GEOG 863
GIS Mashups for Geospatial Professionals

5.4 Determining 3D viewpoint values

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When setting up a map or scene programmatically, it can be difficult to figure out the initial viewpoint properties (e.g., a map’s center and zoom, or especially a scene’s tilt and heading). One way to determine these values is to write an app in which the MapView or SceneView is exposed as a global variable, run the app, adjust the view to your liking, then use the browser’s developer tools to obtain the values needed. I’ve written an app like this, so let’s walk through the process.

  1. Open this page in Chrome.
  2. Open Chrome’s Developer Tools (three vertical dots icon > More tools > Developer tools).
  3. Click on the Sources tab. This tab enables you to view all of the HTML, CSS and JS source code associated with the page.
  4. In the left-hand pane, you should see a list of server domains, including Esri domains like js.arcgis.com and the personal.psu.edu domain.
  5. Expand the personal.psu.edu domain.
  6. Click on main.js to view its source code. (Note: This file hasn’t always appeared for me in my experience. If that happens to you, try refreshing the page with F5.)
    The code for this app is identical to the 3D class breaks example from earlier in the lesson, with the exception that the view variable is declared, but not set, at the top of the script. This gives it a global scope. The variable is set in the same place as before, but note that the var keyword is omitted. Including that keyword would re-declare the variable with a local scope; it then would not be visible to the browser’s developer tools.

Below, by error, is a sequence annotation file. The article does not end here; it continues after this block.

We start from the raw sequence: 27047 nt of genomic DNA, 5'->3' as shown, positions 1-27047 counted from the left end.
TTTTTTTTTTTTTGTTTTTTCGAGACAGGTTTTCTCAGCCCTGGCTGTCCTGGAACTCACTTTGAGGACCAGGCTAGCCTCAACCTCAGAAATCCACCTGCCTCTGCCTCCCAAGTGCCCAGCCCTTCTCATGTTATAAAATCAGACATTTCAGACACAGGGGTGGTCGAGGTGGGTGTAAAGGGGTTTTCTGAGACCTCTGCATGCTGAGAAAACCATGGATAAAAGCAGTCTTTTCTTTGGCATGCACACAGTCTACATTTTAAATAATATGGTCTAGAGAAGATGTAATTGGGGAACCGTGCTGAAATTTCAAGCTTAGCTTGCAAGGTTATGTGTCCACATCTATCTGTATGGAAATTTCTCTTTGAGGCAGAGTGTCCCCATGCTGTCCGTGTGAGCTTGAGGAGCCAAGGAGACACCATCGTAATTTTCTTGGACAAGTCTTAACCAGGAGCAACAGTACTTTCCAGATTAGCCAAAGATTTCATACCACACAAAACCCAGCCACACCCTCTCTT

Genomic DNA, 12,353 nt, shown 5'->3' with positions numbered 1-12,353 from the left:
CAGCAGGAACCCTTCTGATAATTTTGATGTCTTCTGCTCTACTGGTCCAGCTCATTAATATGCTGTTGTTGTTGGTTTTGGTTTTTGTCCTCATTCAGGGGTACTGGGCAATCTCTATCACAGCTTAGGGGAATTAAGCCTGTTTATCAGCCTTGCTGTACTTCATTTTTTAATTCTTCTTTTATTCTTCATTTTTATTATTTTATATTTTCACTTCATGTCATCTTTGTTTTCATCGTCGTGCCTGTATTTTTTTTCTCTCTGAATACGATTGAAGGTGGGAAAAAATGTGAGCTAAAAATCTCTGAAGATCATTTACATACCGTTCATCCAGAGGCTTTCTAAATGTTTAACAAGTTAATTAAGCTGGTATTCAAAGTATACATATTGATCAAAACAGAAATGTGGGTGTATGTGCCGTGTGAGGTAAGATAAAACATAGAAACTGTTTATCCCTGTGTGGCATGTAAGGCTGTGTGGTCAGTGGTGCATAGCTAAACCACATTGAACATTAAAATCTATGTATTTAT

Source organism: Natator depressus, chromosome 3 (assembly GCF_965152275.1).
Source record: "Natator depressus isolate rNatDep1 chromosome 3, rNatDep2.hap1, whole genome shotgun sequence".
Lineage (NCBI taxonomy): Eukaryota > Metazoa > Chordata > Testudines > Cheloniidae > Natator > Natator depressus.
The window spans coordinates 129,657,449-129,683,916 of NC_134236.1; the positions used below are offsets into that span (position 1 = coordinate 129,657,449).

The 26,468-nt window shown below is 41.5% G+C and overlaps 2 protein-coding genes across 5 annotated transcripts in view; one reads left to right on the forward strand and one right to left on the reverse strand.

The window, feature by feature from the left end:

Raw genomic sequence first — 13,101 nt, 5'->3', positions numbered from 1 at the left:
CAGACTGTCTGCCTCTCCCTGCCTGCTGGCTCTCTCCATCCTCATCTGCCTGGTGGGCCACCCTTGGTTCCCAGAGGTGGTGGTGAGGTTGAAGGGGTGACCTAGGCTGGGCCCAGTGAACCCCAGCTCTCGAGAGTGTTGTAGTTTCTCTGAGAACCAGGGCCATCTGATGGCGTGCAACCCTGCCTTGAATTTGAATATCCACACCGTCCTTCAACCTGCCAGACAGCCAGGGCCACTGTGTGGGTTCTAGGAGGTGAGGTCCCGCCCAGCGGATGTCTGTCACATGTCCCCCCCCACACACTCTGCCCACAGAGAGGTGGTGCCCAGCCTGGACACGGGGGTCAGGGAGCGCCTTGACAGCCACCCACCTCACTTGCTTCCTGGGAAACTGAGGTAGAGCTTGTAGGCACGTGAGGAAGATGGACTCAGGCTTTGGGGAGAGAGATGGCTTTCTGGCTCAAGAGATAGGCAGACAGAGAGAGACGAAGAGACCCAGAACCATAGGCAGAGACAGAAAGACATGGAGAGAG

7. In the right-hand pane, you should see a section labeled Watch.
  8. Expand the Watch section if it’s not already.
  9. Click on the + sign to add a new Watch expression.
  10. Enter the expression view.camera. You should see the word Object appear beside the expression.
  11. Click on the view.camera entry in the Watch list to expand its property list.
  12. Click on the (…) beside the heading property. You should see a value of 328, which should come as no surprise as that’s how the property was set in the source code.
  13. You can likewise view the value held by the tilt property.
  14. The position property was set to a Point object (through auto-casting). You’ll need to expand its property list as you did for view.camera to see the important latitude, longitude and z settings.
  15. Leaving the Developer Tools window open, go back to the app in the main Chrome window and change the viewpoint (maybe rotate the view from looking from the SE corner of the state to the NW to looking from the SW to the NE).
  16. Return to the Developer Tools window and click on the Refresh button found in the Watch section heading. The property listing should collapse, but if you re-expand it, you should see a new set of values corresponding to the change you just made in the main window.

So… hopefully you can see the idea here. You can use this set of steps to find a viewpoint that meets your app’s purpose, then copy the necessary viewpoint settings into the app’s source code. Once done, it’s a good idea to switch the view variable’s scope back to normal as it’s considered good programming practice to declare variables with the narrowest scope possible.